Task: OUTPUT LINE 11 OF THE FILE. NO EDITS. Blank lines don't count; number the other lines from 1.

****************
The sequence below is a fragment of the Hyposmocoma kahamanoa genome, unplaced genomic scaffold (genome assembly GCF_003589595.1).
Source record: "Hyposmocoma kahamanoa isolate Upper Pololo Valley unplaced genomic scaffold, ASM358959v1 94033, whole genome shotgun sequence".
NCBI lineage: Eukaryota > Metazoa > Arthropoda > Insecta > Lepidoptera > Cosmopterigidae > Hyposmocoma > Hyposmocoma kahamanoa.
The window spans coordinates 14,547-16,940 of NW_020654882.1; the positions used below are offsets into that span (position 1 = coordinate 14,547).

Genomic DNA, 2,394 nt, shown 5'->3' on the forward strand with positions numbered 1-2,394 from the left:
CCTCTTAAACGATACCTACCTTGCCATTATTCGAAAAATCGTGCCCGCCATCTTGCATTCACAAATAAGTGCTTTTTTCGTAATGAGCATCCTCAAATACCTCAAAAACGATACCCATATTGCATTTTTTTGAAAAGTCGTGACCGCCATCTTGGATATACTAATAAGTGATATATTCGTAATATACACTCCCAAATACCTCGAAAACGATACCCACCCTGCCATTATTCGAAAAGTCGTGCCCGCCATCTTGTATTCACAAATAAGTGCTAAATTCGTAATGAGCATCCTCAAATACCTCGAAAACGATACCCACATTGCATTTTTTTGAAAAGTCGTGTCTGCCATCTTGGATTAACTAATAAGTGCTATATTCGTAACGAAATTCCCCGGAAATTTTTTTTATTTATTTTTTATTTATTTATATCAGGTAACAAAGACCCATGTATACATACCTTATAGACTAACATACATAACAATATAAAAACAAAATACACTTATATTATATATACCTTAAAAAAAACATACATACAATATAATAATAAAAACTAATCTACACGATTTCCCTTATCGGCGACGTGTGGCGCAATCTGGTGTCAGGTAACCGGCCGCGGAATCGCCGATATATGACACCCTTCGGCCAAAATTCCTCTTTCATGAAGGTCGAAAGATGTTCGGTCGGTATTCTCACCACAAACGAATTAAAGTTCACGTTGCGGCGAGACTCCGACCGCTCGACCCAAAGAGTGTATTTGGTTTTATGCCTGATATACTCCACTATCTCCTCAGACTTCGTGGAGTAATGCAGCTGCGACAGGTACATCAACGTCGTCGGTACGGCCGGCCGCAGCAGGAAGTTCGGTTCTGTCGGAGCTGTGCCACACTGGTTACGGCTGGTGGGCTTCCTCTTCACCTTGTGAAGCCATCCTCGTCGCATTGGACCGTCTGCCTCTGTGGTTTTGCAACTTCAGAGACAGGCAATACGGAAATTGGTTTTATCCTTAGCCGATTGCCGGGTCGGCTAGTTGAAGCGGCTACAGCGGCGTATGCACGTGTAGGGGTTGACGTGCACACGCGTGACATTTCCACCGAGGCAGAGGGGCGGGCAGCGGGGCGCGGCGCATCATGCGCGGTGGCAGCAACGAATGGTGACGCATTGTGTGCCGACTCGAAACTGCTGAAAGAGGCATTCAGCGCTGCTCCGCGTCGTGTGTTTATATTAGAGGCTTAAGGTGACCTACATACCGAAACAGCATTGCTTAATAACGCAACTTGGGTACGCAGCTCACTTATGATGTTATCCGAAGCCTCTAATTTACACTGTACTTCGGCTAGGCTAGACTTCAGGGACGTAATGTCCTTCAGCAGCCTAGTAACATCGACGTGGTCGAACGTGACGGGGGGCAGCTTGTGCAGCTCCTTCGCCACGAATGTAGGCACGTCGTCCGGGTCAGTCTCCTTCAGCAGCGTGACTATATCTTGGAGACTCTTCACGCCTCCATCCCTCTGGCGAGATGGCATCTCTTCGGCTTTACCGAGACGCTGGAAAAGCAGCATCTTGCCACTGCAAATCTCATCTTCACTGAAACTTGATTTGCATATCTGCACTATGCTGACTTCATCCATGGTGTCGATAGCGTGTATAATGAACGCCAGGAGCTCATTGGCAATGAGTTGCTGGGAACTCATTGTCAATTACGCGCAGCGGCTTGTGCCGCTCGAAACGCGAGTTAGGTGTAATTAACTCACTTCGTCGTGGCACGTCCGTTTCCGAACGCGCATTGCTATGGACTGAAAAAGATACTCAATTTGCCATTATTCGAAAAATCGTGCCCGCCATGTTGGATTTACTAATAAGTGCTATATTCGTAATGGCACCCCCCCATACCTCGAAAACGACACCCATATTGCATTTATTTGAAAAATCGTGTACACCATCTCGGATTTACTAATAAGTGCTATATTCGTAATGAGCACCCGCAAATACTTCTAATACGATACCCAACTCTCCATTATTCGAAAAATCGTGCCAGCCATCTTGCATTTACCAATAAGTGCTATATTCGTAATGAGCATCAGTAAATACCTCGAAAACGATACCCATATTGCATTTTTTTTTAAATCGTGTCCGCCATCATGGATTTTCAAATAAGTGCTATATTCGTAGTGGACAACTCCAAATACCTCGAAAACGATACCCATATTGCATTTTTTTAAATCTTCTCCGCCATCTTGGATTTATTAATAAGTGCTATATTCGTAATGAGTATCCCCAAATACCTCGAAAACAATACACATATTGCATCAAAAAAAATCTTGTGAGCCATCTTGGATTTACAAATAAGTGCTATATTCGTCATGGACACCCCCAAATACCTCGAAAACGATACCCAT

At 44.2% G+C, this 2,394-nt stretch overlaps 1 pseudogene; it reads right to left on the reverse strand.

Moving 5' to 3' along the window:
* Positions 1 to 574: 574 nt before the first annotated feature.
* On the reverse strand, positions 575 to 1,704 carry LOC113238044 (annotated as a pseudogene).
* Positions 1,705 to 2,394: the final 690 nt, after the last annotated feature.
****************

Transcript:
* Positions 1,705 to 2,394: the final 690 nt, after the last annotated feature.